The Museum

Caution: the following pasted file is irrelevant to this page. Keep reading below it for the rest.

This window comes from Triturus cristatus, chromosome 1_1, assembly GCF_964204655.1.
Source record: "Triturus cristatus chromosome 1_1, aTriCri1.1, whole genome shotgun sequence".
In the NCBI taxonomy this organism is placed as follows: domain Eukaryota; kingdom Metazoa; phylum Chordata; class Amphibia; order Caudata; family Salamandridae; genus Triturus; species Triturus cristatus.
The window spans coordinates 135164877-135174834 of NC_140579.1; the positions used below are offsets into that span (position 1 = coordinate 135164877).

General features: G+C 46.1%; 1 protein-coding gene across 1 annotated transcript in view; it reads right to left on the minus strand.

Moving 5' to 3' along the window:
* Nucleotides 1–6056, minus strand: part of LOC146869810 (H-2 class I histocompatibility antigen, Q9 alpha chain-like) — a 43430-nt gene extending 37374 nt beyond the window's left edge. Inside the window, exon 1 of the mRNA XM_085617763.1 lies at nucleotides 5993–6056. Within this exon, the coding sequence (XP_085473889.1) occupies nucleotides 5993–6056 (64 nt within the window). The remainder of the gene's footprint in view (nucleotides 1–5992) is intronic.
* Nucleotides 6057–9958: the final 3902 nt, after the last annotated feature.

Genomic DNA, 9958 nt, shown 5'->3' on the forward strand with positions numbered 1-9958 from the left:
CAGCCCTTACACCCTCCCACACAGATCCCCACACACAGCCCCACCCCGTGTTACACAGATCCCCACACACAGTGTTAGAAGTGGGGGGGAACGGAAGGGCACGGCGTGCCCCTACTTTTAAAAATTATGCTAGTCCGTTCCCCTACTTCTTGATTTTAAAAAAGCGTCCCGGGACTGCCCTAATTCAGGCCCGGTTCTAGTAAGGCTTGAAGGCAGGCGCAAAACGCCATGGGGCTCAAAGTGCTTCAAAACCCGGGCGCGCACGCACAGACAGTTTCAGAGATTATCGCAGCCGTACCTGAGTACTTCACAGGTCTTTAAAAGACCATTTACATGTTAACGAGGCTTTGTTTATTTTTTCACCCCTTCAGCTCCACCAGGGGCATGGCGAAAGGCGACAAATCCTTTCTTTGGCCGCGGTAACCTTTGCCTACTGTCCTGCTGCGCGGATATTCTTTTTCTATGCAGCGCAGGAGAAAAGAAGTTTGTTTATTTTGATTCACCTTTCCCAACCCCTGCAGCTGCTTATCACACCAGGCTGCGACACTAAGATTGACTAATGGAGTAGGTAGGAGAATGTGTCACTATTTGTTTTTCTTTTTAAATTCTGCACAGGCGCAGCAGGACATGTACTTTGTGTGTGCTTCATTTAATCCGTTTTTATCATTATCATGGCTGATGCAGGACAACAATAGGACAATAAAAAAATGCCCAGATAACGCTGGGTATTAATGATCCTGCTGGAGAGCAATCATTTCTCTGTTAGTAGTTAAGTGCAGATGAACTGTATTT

Walking into the museum was like stepping into another world!  I could see how huge it was from the outside, but stepping into it put my mind into a totally different state of being.  I equate that first look inside to walking into a funeral, or stepping in a couple minutes late as an important speaker begins talking.  Looking inside it was dark, very dry, and dimly lit...quite the contrast from the sunny, humid day outside...and so I did what every other entering visitor did; I quieted myself and began to slowly shuffle towards my first destination.  The first image I encountered was breathtaking.  I saw two giant statues, approximately 15 feet tall, off in the distance.  They depicted King Amenhotep I and his wife sitting on their thrones.  The statues were made out of some sort of yellow stone, and each figure had a perfectly symmetrical face, was adorned with large hooded crowns, and held two scepters (known as a crook and flail).  I wanted to run over to them to examine them more closely, but my path was blocked by various crates and tablets covered in hieroglyphic writing.  As I walked up to one of the tablets I was in awe of the intricate detail that went into making each hieroglyphic image.  There were symbols for cranes and snakes, water and sun, and various lines and shapes in perfect geometrical order.  All I could think about at that moment was trying to read these important messages that someone had left behind.  What did the symbols mean?  When were they written?  I didn't see any signs or postings to help me understand! Oddly enough, I found myself reaching out and running my hands over the symbols trying to find a deeper meaning when I was interrupted by a security guard who said to me "No Touch."  I couldn't believe it!  I had broken one of the most commonly accepted rules in most museums..."Don't touch the displays!"  I didn't know what came over me, or why the security guard chose to be so nice about it, but it was then that I realized that none of the exhibits in this room were encased in any materials.  In fact, I would find out as I walked through the rest of the museum that about 90% of all the displays weren't encased in anything.  I thought that the museum put an amazing amount of trust in its visitors until I realized that there was only one visible entrance into the place.  So if something were to be stolen, the security guards could apprehend the culprit.